The Antiterrorism and Effective Death Penalty Act of 1996 ("AEDPA") was signed into law on April 24, 1996, and amended 28 U.S.C. § 2254 to provide that "[a]n application for a writ of habeas corpus may be denied on the merits, notwithstanding the failure of the applicant to exhaust the remedies available in the courts of the State." 28 U.S.C. § 2254(b) (2) (1998); see also, Arkim v. Irvin, 996 F. Supp. 245 (W.D.N.Y.1998), (despite respondent's contention that petitioner failed to raise two arguments issues on direct appeal, "in the interests of justice and finality, and giving the petition the broad construction to which it is entitled, the court will consider the merits of each of the grounds listed.") (citation omitted), and, Steele v. Walter, 999 F. Supp. 385 (W.D.N.Y. 1998) (28 U.S.C. § 2254(b) (2) "allows a district court to reach the merits of a habeas corpus petition despite nonexhaustion, thereby effectuat[ing] congressional intent, conserv[ing] judicial resources, and afford[ing] petitioner prompt adjudication of his claim.") (citations and quotes omitted).

Respondent argues that petition should be dismissed for failure to exhaust. In this case, petitioner raises two claims, one which is unquestionably exhausted and the other which may not be. The claim of prosecutorial misconduct included citations to federal case law which would have put the appellate court on notice of the constitutional issues involved in the claim. However, respondent claims that petitioner failed to exhaust his severance claim. Respondent points out that petitioner relied solely upon state law in his appeal to the Appellate Division.

Petitioner notes that along with the state court cases relied upon, his brief to the Appellate Division also stated: "[a]dditionally, the denial of the severance motion deprived appellant of his right to present testimony on his own behalf due to his fear of cross-examination concerning [the murder Stanley [Collins]]." Petitioner claims that the fact pattern involved here is well within the mainstream of constitutional litigation, and was thus properly presented to the state appellate courts under Daye. Petitioner's Memorandum of Law, Item # 11. However, as explained below, petitioner's claims are without merit. Therefore, under 28 U.S.C. § 2254(b) (2) (1998), I decline to reach this issue and will consider the merits of both claims.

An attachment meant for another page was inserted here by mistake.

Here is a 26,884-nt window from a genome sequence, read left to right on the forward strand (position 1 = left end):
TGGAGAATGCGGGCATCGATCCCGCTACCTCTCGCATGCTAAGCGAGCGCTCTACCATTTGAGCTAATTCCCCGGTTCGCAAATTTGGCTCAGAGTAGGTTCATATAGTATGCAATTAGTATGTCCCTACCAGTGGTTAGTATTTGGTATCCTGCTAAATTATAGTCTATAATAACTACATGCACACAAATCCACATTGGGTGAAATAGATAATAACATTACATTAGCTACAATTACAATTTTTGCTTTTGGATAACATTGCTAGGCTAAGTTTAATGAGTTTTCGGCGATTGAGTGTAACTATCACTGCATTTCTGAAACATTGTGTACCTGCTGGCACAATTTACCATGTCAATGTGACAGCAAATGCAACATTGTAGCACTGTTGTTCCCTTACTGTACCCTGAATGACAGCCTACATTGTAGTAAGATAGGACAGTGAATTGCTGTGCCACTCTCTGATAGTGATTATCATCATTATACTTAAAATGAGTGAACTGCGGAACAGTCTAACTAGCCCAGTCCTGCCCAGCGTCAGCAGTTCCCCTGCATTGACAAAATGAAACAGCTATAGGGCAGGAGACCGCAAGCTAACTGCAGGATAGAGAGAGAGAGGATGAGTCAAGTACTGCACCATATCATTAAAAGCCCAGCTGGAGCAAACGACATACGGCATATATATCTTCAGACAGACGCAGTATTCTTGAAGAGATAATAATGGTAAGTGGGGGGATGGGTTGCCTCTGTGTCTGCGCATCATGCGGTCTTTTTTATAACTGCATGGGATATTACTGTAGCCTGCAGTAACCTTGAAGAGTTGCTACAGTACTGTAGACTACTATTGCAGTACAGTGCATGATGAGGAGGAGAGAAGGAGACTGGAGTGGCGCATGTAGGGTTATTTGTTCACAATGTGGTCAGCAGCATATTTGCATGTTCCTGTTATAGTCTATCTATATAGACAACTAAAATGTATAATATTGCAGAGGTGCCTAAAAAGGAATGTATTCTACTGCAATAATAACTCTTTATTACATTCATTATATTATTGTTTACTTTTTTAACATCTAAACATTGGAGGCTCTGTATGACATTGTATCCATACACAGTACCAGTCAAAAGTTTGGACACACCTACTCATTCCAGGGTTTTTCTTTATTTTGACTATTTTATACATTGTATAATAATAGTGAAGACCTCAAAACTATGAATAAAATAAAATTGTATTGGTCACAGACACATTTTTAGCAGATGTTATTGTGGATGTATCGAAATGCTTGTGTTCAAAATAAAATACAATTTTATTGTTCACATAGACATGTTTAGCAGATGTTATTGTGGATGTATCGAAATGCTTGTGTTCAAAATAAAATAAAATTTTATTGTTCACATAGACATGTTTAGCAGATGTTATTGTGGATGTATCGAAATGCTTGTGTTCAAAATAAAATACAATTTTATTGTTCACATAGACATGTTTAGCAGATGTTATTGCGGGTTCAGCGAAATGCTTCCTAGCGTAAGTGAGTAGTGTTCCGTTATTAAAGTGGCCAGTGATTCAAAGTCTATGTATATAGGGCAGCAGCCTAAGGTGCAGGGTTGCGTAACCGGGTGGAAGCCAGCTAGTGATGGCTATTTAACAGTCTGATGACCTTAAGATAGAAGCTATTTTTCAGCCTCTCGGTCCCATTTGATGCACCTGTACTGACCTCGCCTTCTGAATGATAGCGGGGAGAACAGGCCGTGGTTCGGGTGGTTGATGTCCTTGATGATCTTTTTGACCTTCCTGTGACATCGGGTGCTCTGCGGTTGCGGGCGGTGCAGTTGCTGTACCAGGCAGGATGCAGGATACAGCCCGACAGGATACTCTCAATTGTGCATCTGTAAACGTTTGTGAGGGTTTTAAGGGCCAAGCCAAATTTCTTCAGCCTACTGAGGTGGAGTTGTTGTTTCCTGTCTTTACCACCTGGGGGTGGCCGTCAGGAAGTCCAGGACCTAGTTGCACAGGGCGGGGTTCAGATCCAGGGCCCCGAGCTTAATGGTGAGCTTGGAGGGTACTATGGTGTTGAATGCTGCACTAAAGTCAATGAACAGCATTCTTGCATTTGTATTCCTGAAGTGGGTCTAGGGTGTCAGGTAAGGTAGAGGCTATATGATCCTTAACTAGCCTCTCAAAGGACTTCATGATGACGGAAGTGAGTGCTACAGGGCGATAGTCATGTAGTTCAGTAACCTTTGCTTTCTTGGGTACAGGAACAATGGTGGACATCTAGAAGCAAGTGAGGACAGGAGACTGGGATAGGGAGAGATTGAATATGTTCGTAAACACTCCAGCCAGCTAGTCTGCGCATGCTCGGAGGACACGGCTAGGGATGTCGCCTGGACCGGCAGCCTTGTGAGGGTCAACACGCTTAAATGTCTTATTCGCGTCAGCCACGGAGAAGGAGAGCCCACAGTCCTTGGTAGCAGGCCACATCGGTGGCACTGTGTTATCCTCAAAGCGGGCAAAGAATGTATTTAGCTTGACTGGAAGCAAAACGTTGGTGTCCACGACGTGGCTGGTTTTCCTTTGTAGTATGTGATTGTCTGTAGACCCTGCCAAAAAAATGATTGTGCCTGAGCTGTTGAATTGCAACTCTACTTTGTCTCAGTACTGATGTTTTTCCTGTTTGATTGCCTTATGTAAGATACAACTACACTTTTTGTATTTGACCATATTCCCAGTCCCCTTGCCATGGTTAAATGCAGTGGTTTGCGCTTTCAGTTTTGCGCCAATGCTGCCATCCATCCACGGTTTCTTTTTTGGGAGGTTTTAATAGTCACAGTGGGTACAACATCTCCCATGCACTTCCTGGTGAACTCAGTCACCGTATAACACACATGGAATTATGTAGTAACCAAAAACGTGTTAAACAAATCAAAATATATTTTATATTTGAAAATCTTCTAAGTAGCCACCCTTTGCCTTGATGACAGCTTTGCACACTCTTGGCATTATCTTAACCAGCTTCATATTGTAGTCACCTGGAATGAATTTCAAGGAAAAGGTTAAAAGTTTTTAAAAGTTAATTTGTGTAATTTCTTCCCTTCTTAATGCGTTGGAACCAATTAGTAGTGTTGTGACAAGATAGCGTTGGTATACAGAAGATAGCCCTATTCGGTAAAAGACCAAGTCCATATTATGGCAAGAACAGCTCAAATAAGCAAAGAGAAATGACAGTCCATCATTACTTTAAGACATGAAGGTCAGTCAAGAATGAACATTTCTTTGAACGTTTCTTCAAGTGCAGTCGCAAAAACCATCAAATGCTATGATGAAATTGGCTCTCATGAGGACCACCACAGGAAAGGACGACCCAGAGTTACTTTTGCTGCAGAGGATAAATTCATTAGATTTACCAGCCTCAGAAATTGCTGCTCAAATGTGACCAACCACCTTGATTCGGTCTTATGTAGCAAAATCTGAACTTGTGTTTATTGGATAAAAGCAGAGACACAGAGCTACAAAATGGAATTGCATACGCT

II. Severance of the Two Murder Charges

Petitioner argues that he is entitled to a writ of habeas corpus because the trial court refused to sever the two murder counts. Before trial, defense counsel moved for severance but the trial court denied the motion. Petitioner sought severance on the ground that there was substantially more evidence in support of the murder of Stanley Collins than of the murder of Darryl Collins. Defense counsel also argued that the two murder counts should not have been joined under New York Criminal Procedure Law, because they were not part of a single transaction. *366 During oral argument of this motion, defense counsel asserted that the jury would be incapable of separating proof of the two charges. He implied that there might be different defenses to the separate counts, a justification defense and an extreme emotional disturbance defense. March 30, 1987 Hearing Transcript, p. 3.

At the close of the prosecution's case, petitioner moved to limit cross-examination of the petitioner to the shooting of Darryl Collins, in the event that he took the stand. April 14, 1987 Trial Transcript, p. 30-33. In particular, defense counsel sought to prevent questioning about the death of Stanley Collins as evidence of prior bad acts. He noted that this issue would not have arisen had the two murder counts been severed. The trial court denied this motion, and based on this ruling, petitioner did not testify.

Petitioner asserts that the refusal to sever trial on the two murder counts violated his right to due process. In Herring v. Meachum, 11 F.3d 374, 377 (2d Cir.1993), cert. denied, 511 U.S. 1059, 114 S. Ct. 1629, 128 L. Ed. 2d 353, (1994), the Second Circuit Court of Appeals considered the issue of whether claims had been impermissibly joined. The Court stated, "joinder of offenses has long been recognized as a constitutionally acceptable accommodation of the defendant's right to a fair trial." Id. (quoting Tribbitt v. Wainwright, 540 F.2d 840, 841 (5th Cir.1976), cert. denied, 430 U.S. 910, 97 S. Ct. 1184, 51 L. Ed. 2d 587, (1977)). Joinder "`is justified on the grounds that (1) the jury is expected to follow instructions in limiting this evidence to its proper function, and (2) the convenience of trying different crimes against the same person ... in the same trial is a valid governmental interest.'" Herring, 11 F.3d at 377 (quoting Spencer v. Texas, 385 U.S. 554, 562, 87 S. Ct. 648, 653, 17 L. Ed. 2d 606, (1967)). Herring establishes that "where a defendant is claiming a due process violation based upon joinder of offenses, he must, to succeed, go beyond the potential for prejudice and prove that actual prejudice resulted from the events as they unfolded during the joint trial." Id. at 377-78.